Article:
Evidence of conservative despair isn't hard to find nowadays in Washington.
"We're doomed!" one veteran communications operative of the Right exclaimed last week when I asked her to assess the current campaign.
Similar views are expressed privately by many other Republicans, including some professionally employed as part of the GOP election apparatus. Talking to them is like walking into the Redskins locker room before a Dallas game and being told by Washington players that the Cowboys are unbeatable.
There are clear reasons for this defeatist mood. Congressional Republicans seem to have learned nothing from their 2006 drubbing. Polls indicate that the anti-Republican sentiment of two years ago has only deepened since then, and not even the sunniest optimist on the Right sees any prospect of the GOP recapturing either house of Congress in November.
Yet for all the dark clouds looming over Republicans on the congressional front, the gloom seems deepest when conservatives consider the presidential campaign.
Perhaps overwhelmed by the media enthusiasm for Sen. Barack Obama (who has been thrilling Chris Matthews' legs for five months now) many conservatives seem to have accepted the Democrat's victory as inevitable, or even desirable.
Matt Welch, editor of the libertarian journal Reason, recently summed up the attitude of many Beltway Republicans: "'Look, we're out of ideas, we're exhausted, it's not working, we don't know what our principles are anymore, let's take one for the team and have a black guy be the president for a while.'"
Even beyond the ranks of "Obamacons" -- conservatives openly in favor of the presumptive Democratic nominee -- many on the Right have begun discussing prospects of an Obama presidency in tones of weary acceptance they never used when speaking of Al Gore or John Kerry.
Philip Klein's "What's the Worst That Could Happen?" expressed a very widespread belief among younger conservative intellectuals that an Obama administration might not be so bad.
Some conservatives (not all of them young intellectuals) actually dread a John McCain victory as an unmerited ratification of the GOP's abandonment of principle. They believe Republicans "deserve to get their [rear ends] kicked," as the veteran communications operative told me last week.
Deserved or not, many Republicans are clearly preparing for such a repudiation in November. It was a telling admission that when a trio of conservative online strategists created a web forum this spring to discuss their ideas, they called their venture The Next Right -- a tacit acknowledgment of fading confidence in the current Right.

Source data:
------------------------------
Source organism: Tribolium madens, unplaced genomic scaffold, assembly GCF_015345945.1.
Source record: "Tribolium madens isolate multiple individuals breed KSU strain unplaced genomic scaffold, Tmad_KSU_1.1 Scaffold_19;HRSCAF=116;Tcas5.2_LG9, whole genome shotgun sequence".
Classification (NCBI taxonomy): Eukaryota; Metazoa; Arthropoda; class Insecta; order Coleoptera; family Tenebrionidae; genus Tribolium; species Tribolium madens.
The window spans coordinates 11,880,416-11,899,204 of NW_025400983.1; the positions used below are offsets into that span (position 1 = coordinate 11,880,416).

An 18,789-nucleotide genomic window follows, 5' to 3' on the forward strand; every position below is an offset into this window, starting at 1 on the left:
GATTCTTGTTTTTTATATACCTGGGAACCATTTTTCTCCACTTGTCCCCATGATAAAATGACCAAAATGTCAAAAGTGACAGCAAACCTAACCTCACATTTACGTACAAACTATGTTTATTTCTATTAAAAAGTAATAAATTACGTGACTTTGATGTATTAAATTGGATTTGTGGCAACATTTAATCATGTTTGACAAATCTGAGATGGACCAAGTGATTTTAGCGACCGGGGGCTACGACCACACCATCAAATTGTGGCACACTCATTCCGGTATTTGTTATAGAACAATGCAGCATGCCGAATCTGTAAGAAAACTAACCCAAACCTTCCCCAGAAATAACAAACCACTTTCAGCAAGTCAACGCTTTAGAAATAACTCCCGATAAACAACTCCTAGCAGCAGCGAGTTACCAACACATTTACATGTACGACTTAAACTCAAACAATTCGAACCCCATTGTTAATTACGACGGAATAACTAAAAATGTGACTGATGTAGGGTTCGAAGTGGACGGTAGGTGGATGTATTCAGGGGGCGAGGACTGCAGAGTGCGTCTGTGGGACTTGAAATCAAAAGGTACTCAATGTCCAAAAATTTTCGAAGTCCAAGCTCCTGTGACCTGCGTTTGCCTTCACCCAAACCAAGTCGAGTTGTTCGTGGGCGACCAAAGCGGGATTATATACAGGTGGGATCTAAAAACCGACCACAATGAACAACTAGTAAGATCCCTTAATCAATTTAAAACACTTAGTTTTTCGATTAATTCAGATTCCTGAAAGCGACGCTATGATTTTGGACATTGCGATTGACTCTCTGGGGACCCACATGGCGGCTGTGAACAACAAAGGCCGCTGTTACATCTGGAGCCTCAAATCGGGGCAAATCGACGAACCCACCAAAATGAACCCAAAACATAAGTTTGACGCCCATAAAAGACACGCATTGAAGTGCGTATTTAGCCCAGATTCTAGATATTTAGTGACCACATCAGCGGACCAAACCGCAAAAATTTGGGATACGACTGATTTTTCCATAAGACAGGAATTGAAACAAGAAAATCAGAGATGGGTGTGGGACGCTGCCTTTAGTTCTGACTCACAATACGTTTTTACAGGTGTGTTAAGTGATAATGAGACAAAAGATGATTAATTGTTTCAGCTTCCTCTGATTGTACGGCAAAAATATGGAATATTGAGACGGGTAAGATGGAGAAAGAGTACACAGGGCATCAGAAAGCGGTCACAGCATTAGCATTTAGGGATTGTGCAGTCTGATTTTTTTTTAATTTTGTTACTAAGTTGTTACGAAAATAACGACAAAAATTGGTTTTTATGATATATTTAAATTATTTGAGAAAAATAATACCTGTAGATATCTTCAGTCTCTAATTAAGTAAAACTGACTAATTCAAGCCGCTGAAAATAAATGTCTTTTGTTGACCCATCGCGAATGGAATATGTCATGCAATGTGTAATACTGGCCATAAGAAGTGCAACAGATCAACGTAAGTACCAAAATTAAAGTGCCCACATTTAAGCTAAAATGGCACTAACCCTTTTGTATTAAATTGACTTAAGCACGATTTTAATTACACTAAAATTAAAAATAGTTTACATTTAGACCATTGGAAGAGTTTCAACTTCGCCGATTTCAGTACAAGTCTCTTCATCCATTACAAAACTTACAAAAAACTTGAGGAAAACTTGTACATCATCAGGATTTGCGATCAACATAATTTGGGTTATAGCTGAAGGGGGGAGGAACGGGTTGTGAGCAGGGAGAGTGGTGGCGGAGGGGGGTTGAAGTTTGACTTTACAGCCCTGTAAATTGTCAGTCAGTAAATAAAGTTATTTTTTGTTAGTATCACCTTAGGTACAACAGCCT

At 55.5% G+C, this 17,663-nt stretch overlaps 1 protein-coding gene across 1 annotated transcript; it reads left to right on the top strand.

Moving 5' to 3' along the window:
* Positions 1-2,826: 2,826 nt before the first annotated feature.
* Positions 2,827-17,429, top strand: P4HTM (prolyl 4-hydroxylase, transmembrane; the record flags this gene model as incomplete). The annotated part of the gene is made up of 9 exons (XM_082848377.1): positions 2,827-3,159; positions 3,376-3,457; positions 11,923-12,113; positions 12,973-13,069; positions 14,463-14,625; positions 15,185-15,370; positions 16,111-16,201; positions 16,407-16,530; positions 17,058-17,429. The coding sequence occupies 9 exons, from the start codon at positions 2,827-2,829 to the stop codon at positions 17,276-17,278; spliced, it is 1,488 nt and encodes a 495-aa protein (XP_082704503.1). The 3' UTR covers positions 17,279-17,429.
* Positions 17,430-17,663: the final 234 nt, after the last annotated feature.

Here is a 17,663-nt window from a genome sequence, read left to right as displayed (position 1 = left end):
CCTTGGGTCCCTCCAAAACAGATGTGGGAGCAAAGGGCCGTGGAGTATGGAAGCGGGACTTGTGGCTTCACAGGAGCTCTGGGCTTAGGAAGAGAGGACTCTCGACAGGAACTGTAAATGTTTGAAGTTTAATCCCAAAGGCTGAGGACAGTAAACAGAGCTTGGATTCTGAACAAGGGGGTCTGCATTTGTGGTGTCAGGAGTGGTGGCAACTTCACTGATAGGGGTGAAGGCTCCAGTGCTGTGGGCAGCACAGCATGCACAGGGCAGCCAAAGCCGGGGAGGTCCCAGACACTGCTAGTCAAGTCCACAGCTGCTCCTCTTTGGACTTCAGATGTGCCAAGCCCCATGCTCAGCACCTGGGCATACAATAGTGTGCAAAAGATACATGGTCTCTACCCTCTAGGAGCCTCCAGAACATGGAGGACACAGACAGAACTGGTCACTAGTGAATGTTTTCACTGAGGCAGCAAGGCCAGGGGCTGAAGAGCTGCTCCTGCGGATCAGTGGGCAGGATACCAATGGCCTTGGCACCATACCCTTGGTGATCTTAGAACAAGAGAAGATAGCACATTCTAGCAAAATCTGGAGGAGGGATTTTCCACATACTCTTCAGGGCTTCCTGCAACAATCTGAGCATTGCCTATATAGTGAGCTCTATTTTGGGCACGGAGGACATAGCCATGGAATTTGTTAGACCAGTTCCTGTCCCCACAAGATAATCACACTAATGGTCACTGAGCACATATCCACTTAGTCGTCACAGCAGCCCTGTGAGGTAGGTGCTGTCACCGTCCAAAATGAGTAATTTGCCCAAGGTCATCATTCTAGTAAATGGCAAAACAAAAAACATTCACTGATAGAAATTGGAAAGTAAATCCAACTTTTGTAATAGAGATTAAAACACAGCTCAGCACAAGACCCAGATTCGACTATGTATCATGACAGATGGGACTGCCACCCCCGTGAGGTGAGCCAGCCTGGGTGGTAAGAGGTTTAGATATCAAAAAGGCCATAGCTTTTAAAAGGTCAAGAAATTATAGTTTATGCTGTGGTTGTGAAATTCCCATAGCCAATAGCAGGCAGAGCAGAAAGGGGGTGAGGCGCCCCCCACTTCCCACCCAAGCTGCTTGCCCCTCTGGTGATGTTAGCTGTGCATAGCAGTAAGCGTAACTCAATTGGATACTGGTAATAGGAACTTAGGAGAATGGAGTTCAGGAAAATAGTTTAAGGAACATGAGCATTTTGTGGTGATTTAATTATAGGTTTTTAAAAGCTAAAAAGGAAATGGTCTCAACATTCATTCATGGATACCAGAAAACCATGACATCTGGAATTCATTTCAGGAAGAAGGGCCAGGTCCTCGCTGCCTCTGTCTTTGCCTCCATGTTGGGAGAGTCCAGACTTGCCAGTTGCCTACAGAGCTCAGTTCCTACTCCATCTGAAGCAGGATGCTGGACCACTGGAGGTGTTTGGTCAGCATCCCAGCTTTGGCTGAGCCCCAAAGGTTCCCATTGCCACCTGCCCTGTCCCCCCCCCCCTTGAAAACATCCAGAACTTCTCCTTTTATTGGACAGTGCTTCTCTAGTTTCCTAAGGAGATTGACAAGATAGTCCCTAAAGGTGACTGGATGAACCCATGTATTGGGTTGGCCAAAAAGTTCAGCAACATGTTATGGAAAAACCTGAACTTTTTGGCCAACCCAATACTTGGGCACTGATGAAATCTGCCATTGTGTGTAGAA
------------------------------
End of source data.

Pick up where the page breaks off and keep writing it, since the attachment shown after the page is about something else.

ARE PROSPECTS REALLY so bleak? Despite the dispirited state of the GOP, the ideological muddling of the McCain campaign, and the media accolades for Obama, it is far from a foregone conclusion that Hope and Change will triumph Nov. 4.
The lingering menace of unrequited Hillary Clinton supporters -- the PUMAs -- has made party unity so problematic for Democrats as to nearly neutralize the lack of Republican enthusiasm for McCain.
Opinion polls undercut the notion of an insuperable Obama advantage. While the Gallup daily tracking poll has consistently shown the Democrat with only a small lead or in a dead heat with McCain, Obamamaniacs were thrilled by last month's Newsweek poll showing their candidate ahead by 15 points.
Alas for the apostles of Hope, either that poll was a statistical mirage or else the mass movement toward Obama quickly receded, and Newsweek reported last week that his lead is now an insignificant 3 percentage points.
Disregarding this slender margin in the polls, and seemingly undaunted by Obama's inability to finish off Clinton until the final stage of the Democratic primaries, Team Obama now appears convinced that the general election campaign will be a triumphant march to victory.
Obama's handlers will send him jaunting off to Europe next week, heedless of whether this could feed the perception of their candidate as an arrogant elitist. And the brain trust at Team Obama has airily dismissed criticism of their plan for an open-air rally for 70,000-plus at Denver's Mile-High Stadium during the Democratic National Convention next month.
The sense of Obama's inevitability that has contributed so much to Republican despair might actually be inducing the kind of hubris among Democrats that so often has been their undoing. Skeptics who recall that Mike Dukakis held a 17-point lead in July 1988 evidently have no influence at Hope HQ.
RECALLING THE HAPLESS Bush 41 presidency that was the disastrous denouement of Dukakis's defeat, disaffected conservatives no doubt will ask, "What's the point of electing an ideologically unsound Republican president who is almost certain to further damage the GOP 'brand'?"
A fair question, and it's hard to summon a positive argument in response. But the purely negative argument -- the potential benefit of dealing the Democrats their third consecutive presidential loss -- is not entirely without merit.
Among other things, beating a supposedly unbeatable Obama despite the lackluster qualities of the Republican nominee would be a testimony to the latent power of the conservative movement. And it's hard not to smile when contemplating the Democrats' probable reaction to another defeat.
After their bitter disappointment over the 2000 Gore-Bush showdown in Florida, and their rage over the "Swiftboating" of Kerry in 2004, Democrats would descend into a state of political apoplexy if the Vast Right Wing Conspiracy snookered them a third time.
You think "Bush Derangement Syndrome" is bad? John McCain might become the first president to face impeachment on Inauguration Day. (Dennis Kucinich could easily whip up a 47-point indictment between Nov. 4 and Jan. 20.)
Granted, there's no civic virtue in electing a Republican president purely for the pleasure of crushing the hopes of liberals. But wouldn't it be fun?